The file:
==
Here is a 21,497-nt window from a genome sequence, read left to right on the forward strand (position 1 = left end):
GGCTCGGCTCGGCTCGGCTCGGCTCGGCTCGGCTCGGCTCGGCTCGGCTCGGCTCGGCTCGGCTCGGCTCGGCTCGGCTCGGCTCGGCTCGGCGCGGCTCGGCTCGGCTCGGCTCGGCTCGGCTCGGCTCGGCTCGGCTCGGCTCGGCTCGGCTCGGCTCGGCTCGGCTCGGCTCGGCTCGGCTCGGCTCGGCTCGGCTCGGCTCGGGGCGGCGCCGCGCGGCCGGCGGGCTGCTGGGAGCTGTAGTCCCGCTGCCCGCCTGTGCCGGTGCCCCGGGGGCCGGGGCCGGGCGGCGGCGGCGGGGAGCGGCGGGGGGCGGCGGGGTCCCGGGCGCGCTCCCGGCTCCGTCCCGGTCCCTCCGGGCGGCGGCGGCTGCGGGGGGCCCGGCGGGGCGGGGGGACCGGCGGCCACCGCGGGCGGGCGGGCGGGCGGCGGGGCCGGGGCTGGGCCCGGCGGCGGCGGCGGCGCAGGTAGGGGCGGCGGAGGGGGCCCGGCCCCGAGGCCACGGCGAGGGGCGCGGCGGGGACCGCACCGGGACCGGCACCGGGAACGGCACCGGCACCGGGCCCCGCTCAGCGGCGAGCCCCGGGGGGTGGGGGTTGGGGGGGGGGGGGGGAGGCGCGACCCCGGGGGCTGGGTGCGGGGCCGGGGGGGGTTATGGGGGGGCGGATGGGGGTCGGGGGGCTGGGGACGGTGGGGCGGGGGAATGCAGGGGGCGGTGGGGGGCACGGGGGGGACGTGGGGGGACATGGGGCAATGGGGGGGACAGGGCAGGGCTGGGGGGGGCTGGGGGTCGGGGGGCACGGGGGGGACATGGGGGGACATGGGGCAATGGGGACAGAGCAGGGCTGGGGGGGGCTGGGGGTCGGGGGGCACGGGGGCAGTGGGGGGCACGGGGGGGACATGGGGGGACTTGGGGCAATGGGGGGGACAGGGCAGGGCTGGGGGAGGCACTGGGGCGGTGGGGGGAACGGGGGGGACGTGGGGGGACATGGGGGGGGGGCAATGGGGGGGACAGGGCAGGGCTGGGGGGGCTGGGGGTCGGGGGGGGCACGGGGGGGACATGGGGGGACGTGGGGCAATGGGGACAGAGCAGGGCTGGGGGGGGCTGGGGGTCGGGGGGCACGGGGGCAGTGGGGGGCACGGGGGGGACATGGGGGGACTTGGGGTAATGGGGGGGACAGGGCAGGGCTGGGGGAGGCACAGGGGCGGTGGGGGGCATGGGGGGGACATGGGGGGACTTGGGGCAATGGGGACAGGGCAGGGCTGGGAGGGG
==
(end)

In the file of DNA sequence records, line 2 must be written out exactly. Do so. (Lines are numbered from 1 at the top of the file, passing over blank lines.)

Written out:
GGCTCGGCTCGGCTCGGCTCGGCTCGGCTCGGCTCGGCTCGGCTCGGCTCGGCTCGGCTCGGCTCGGCTCGGCTCGGCTCGGCTCGGCTCGGCGCGGCTCGGCTCGGCTCGGCTCGGCTCGGCTCGGCTCGGCTCGGCTCGGCTCGGCTCGGCTCGGCTCGGCTCGGCTCGGCTCGGCTCGGCTCGGCTCGGCTCGGCTCGGCTCGGGGCGGCGCCGCGCGGCCGGCGGGCTGCTGGGAGCTGTAGTCCCGCTGCCCGCCTGTGCCGGTGCCCCGGGGGCCGGGGCCGGGCGGCGGCGGCGGGGAGCGGCGGGGGGCGGCGGGGTCCCGGGCGCGCTCCCGGCTCCGTCCCGGTCCCTCCGGGCGGCGGCGGCTGCGGGGGGCCCGGCGGGGCGGGGGGACCGGCGGCCACCGCGGGCGGGCGGGCGGGCGGCGGGGCCGGGGCTGGGCCCGGCGGCGGCGGCGGCGCAGGTAGGGGCGGCGGAGGGGGCCCGGCCCCGAGGCCACGGCGAGGGGCGCGGCGGGGACCGCACCGGGACCGGCACCGGGAACGGCACCGGCACCGGGCCCCGCTCAGCGGCGAGCCCCGGGGGGTGGGGGTTGGGGGGGGGGGGGGGAGGCGCGACCCCGGGGGCTGGGTGCGGGGCCGGGGGGGGTTATGGGGGGGCGGATGGGGGTCGGGGGGCTGGGGACGGTGGGGCGGGGGAATGCAGGGGGCGGTGGGGGGCACGGGGGGGACGTGGGGGGACATGGGGCAATGGGGGGGACAGGGCAGGGCTGGGGGGGGCTGGGGGTCGGGGGGCACGGGGGGGACATGGGGGGACATGGGGCAATGGGGACAGAGCAGGGCTGGGGGGGGCTGGGGGTCGGGGGGCACGGGGGCAGTGGGGGGCACGGGGGGGACATGGGGGGACTTGGGGCAATGGGGGGGACAGGGCAGGGCTGGGGGAGGCACTGGGGCGGTGGGGGGAACGGGGGGGACGTGGGGGGACATGGGGGGGGGGCAATGGGGGGGACAGGGCAGGGCTGGGGGGGCTGGGGGTCGGGGGGGGCACGGGGGGGACATGGGGGGACGTGGGGCAATGGGGACAGAGCAGGGCTGGGGGGGGCTGGGGGTCGGGGGGCACGGGGGCAGTGGGGGGCACGGGGGGGACATGGGGGGACTTGGGGTAATGGGGGGGACAGGGCAGGGCTGGGGGAGGCACAGGGGCGGTGGGGGGCATGGGGGGGACATGGGGGGACTTGGGGCAATGGGGACAGGGCAGGGCTGGGAGGGG